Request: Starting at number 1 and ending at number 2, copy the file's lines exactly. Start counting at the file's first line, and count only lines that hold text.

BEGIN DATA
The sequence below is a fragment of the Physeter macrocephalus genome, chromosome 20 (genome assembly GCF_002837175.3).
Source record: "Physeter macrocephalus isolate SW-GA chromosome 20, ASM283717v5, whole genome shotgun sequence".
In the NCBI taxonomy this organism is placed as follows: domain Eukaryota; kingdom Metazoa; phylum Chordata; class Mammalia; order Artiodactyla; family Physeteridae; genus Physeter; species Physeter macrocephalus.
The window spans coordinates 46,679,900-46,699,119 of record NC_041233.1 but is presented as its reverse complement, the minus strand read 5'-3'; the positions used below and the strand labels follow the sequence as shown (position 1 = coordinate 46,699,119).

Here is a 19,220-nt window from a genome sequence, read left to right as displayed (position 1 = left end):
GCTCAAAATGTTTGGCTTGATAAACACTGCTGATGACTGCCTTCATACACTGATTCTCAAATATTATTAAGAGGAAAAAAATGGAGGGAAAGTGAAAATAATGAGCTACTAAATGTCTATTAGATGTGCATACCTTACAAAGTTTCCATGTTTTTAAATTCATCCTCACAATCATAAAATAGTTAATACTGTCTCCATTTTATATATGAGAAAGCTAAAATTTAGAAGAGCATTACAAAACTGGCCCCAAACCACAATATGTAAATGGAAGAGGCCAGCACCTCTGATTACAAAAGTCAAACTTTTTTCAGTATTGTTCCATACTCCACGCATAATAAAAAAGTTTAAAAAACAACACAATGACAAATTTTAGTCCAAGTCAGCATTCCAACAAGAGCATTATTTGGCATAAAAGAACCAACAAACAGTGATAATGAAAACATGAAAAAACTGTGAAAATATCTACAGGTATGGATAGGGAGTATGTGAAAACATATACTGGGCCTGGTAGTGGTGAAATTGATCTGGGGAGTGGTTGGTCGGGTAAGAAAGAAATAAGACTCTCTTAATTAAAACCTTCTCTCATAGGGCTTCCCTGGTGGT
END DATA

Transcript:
The sequence below is a fragment of the Physeter macrocephalus genome, chromosome 20 (genome assembly GCF_002837175.3).
Source record: "Physeter macrocephalus isolate SW-GA chromosome 20, ASM283717v5, whole genome shotgun sequence".